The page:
Archive for the ‘clinical tips’ Category

A small material on Janosia Ashoka


(Bark of an Indian Tree, introduced by Dr. N. D. Ray, Calcutta)


Mother Tincture (F)

Drug Strength 1/10

Janosia Ashoka in moderatelycoarse powder             100 g

Purified Water            125 ml

Strong Alcohol            900 ml

  • In Sanskrit Ashoka or Raktapallava; Bengali, Hindi, Oriya and Telegu Ashok; Gujrati Ashupani; Tamil and Malayalam Ashogam; Latin Sacara Ind. or Jenosia Ashoka.
  • This drug has been accepted by the therapies of Allopathy, Homoeopathy, Hekimi etc. with the names of Ashoka cordiel; Tin Ashoka; vibro Ashoka; Ashoka compound.
  • It is used in disorder related to menstural cycle and axis.
  • According to Ayurveda, intake of bark of Ashoka with boiled milk is a remedy for menstrual disorders. It is also helpful in dysmenorrhoea.
  • It is also known as a nourishing tonic for uterus.

Various clinical conditions in which Ashoka is used:-

  1. Leucorrhoea
  2. Amenorrhoea
  3. Metorrhagia
  4. Menorrhagia
  5. Uterine colic
  6. UTIs
  7. Haemorrhoides
  8. Relflex headaches arising due to uterine pathology

Dosage: Tincture to low potencies


  1. Varma P. N., Indu V., Encyclopedia of Homoeopathic Pharmacopoeia
  2. P. Banerjee, Materia Medica of Indian Drugs
  3. Boericke W., Pocket manual of Materia Medica

Diet Soda May Heighten Risk for Vascular Events

February 9, 2011 (Los Angeles, California) — Diet soda may not be the healthier alternative many had hoped. A new study suggests that the popular drinks may increase the risk for stroke, myocardial infarction, and vascular death.

“People who had diet soda every day experienced a 61% higher risk of vascular events than those who reported drinking no soda,” lead investigator Hannah Gardener, ScD, an epidemiologist from the University of Miami Miller School of Medicine in Florida, told reporters attending a news conference here at the International Stroke Conference.

The risk persisted after controlling for metabolic syndrome, peripheral vascular disease, and cardiac disease history (relative risk, 1.48; 95% confidence interval, 1.03 – 2.12).

“This is the first report of this association,” said American Stroke Association national spokesperson Larry Goldstein, MD. “I think that it’s always good to do things in moderation. People should look at this information and consider it in the context of their other risk factors.”

The researchers looked at more than 2500 people from the multiethnic Northern Manhattan Study. Participants were asked to report how much and what kind of soda they drank.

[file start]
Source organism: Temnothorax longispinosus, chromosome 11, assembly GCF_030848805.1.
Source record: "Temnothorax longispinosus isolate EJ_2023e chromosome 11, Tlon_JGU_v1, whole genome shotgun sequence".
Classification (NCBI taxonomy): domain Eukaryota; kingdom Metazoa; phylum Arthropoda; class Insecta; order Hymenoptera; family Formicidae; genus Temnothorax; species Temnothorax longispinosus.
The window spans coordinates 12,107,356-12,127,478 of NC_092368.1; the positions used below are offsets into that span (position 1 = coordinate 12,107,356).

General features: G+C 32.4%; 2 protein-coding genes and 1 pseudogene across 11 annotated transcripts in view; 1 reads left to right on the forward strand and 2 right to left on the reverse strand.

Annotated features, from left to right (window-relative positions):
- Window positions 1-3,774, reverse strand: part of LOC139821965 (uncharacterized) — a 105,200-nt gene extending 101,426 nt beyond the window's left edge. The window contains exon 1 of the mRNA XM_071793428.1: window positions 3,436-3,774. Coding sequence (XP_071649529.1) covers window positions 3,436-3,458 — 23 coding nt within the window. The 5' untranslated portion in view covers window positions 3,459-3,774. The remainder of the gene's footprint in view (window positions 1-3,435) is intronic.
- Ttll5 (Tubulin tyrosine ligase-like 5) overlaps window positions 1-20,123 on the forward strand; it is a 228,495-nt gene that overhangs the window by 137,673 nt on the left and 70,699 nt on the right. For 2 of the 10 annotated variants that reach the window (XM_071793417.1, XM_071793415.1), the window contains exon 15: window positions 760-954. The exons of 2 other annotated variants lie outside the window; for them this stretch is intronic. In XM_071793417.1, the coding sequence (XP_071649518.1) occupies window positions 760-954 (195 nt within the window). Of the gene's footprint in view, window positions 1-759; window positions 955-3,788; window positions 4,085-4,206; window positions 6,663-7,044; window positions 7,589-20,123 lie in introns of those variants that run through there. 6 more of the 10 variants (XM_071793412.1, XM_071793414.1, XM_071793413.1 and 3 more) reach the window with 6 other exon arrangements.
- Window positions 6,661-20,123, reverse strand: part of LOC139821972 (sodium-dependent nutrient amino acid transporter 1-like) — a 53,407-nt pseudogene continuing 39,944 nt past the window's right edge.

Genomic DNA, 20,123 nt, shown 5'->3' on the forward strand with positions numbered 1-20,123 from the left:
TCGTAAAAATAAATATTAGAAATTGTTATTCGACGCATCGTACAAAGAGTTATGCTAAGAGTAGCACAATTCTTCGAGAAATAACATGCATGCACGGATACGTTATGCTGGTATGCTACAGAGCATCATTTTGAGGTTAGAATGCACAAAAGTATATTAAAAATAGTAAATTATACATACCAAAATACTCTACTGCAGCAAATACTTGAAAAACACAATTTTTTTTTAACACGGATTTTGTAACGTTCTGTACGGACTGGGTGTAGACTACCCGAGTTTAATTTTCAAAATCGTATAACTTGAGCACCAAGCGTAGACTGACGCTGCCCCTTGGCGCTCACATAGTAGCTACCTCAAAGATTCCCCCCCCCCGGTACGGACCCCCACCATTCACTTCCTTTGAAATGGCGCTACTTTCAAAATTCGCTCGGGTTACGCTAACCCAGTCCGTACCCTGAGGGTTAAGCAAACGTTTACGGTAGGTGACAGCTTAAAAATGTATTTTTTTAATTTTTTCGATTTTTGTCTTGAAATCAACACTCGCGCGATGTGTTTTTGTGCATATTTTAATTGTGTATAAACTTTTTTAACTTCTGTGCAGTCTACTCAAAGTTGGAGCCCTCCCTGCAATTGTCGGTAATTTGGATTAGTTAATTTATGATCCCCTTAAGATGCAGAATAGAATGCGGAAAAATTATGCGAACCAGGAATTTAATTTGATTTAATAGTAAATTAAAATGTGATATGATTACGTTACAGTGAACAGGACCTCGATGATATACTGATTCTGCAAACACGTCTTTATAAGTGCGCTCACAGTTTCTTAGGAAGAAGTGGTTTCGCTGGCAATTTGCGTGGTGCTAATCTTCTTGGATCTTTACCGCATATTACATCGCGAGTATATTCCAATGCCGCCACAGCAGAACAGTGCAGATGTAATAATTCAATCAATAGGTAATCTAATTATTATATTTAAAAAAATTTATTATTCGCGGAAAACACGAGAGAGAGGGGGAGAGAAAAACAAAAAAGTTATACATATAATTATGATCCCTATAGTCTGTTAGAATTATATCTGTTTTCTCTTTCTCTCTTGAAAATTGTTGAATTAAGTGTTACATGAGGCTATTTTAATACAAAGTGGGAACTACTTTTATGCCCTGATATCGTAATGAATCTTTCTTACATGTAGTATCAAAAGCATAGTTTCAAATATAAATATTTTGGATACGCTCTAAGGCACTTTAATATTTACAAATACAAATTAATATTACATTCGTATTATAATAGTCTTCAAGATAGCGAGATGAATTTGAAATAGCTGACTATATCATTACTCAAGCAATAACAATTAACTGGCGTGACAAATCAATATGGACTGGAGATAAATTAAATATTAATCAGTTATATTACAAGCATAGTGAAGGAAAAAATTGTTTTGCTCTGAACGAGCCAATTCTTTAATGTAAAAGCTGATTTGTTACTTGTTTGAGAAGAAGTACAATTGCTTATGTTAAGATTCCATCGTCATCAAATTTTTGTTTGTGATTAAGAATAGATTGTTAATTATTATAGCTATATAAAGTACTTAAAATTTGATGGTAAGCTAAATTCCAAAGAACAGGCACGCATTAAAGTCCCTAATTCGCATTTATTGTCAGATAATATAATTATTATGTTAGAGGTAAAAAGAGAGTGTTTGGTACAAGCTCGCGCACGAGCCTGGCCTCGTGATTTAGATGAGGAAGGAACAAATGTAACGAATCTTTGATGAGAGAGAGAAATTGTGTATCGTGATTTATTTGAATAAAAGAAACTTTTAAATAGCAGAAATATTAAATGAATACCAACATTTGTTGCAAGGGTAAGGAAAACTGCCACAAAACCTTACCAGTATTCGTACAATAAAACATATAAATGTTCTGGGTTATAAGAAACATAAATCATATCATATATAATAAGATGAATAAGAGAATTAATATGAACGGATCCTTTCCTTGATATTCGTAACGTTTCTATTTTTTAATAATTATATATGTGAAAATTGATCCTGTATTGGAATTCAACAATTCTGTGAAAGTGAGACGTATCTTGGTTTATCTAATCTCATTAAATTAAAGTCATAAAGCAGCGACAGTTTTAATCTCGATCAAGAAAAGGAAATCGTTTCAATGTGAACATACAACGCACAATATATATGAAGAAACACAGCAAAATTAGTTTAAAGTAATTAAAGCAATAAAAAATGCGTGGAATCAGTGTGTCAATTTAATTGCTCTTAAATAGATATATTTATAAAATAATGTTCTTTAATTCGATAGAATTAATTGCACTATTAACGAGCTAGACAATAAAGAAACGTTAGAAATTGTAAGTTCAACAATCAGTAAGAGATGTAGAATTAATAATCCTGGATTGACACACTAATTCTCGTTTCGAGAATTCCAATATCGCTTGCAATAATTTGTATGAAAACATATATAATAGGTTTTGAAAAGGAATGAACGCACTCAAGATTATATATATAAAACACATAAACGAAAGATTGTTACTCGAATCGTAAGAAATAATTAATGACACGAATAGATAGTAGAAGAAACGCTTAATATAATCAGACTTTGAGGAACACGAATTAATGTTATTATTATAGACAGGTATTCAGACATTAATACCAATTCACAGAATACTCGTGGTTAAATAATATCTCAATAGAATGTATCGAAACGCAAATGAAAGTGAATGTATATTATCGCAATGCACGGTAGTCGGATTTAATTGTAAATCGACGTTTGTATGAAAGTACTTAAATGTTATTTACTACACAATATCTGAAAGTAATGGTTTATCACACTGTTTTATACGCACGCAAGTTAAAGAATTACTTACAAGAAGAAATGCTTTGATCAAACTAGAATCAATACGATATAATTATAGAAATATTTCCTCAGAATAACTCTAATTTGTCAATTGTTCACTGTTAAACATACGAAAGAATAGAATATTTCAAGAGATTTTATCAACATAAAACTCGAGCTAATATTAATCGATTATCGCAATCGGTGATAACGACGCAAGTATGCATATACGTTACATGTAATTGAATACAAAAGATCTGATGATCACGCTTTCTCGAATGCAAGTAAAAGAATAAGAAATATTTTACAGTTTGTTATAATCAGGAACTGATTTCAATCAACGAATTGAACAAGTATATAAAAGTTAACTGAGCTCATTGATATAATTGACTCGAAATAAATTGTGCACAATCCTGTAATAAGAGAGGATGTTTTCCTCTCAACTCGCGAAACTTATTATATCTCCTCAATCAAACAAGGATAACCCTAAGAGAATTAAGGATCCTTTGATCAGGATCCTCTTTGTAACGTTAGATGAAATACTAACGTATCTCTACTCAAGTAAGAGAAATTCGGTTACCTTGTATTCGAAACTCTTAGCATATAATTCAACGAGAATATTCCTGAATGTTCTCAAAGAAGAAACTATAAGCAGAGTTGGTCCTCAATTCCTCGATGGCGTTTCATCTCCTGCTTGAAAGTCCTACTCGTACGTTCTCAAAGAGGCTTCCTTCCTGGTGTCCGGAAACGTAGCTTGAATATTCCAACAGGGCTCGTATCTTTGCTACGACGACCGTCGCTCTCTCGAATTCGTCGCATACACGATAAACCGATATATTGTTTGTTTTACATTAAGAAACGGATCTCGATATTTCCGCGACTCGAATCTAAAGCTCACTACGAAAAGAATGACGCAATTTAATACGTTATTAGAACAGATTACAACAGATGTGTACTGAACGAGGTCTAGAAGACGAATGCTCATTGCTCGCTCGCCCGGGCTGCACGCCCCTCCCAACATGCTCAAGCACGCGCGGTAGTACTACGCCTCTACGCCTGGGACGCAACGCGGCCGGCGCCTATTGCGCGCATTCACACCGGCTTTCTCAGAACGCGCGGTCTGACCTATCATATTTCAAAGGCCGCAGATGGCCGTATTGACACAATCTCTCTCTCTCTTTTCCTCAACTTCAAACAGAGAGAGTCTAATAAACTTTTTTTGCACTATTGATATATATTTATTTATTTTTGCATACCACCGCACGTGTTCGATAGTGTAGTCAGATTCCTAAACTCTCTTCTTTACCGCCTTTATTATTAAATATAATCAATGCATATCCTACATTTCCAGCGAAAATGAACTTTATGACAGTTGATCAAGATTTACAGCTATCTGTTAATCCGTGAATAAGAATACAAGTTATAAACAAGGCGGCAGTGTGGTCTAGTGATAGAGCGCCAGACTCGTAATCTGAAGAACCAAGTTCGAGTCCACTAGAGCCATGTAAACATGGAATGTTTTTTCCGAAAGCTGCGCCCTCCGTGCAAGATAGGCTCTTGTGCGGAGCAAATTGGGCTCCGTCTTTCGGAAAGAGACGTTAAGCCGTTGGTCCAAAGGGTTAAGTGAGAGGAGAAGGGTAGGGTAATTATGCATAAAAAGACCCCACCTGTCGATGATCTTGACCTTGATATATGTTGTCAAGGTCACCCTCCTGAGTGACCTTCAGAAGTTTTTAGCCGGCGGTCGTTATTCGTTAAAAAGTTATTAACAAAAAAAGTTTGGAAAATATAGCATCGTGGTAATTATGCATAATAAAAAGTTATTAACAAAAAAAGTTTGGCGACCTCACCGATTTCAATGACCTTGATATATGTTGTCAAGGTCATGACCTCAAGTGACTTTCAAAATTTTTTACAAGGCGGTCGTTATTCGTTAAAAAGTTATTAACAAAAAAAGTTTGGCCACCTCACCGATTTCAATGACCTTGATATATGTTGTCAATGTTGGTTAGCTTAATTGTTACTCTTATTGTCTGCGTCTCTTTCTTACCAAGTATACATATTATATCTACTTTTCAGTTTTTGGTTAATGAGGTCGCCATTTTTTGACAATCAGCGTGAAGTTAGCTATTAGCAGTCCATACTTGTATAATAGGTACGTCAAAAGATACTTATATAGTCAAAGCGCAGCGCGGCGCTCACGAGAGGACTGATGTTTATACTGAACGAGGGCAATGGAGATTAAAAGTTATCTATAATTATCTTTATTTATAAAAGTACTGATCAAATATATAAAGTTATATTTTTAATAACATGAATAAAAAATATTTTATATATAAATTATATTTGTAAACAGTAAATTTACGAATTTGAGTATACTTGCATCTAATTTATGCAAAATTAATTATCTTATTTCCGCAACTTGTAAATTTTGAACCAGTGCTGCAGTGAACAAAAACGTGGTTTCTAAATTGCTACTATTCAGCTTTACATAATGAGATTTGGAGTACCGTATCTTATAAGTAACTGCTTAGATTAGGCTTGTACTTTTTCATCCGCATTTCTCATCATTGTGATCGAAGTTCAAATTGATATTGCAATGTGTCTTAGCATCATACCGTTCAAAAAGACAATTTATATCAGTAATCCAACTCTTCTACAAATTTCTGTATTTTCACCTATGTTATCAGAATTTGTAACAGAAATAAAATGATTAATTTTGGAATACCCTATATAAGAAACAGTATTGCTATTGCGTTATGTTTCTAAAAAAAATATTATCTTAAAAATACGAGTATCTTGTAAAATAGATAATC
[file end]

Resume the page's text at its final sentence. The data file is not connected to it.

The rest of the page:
During an average follow-up of 9.3 years, 559 vascular events occurred, including ischemic and hemorrhagic stroke.

The researchers also observed a marginally significant increased risk for vascular events among those who consumed diet soda daily and regular soda once or more a month (adjusted relative risk, 1.74; 95% confidence interval, 0.96 – 3.16).

As reported by Medscape Medical Newsprevious studies have suggested a link between diet soda consumption and the risk for metabolic syndrome and diabetes. But this is the first time diet drinks have been associated with vascular events.

“This is an observational study and not a prospective randomized trial,” Dr. Goldstein, from the Duke Stroke Center, in Durham, North Carolina, pointed out. “This is an association and not yet a proven causal relationship.”

The investigators acknowledge that additional studies are needed. The potential mechanisms for the association between diet soda and vascular events remain unknown.

What should clinicians advise patients on the basis of the information we have today? Steven Greenberg, MD, from Harvard Medical School in Boston, Massachusetts, suggests that patients start by concentrating on a healthy diet and regular exercise. “Once the metabolic syndrome is under control and any risk of diabetes, then we can consider cutting back on soda consumption.” Dr. Greenberg is the vice chair of the International Stroke Conference Committee, and during an interview he suggested that patients shouldn’t rush to eliminate diet drinks.

“I do think this is a wake-up call, though,” he said, “and we need to start paying closer attention.”

This study was funded by the Javits award from the National Institute of Neurological Disorders and Stroke and the Evelyn McKnight Brain Institute. The researchers have disclosed no relevant financial relationships.

American Stroke Association International Stroke Conference. Abstract # P55. News conference February 9, 2011.

Hemochromatosis-Contributed by Dr Gurjit Kaur


Contributed by: Dr Gurjit Kaur

E-mail id:


Hemochromatosis is a metabolic disorder that results in excess deposits of iron in the liver, pancreas, and other iron-storing organs.


Hemochromatosis can cause cirrhosis of the liver, jaundice, diabetes, enlarged heart, congestive heart failure and irregular heartbeats, or arrhythmias. Loss of libido and testicular atrophy result from pituitary failure. Other, less common symptoms include abdominal pain, and arthritis.



Treatment involves the removal of 500 milliliters (about 15 ounces) of blood weekly until normal plasma iron levels are established. After that, blood is removed every 3 or 4 months to maintain normal iron levels.

Occasionally, anemia results from removal of the blood. When this occurs, the chelating agent deferoxamine is given to prevent anemia. Patients should adhere to a low-iron diet, avoiding foods such as liver, red meats, or iron-enriched breads and cereals.


Homoeopathic treatment

Symptomatic treatment is required for the condition.

Some useful homoeopathic medicines for such condition:-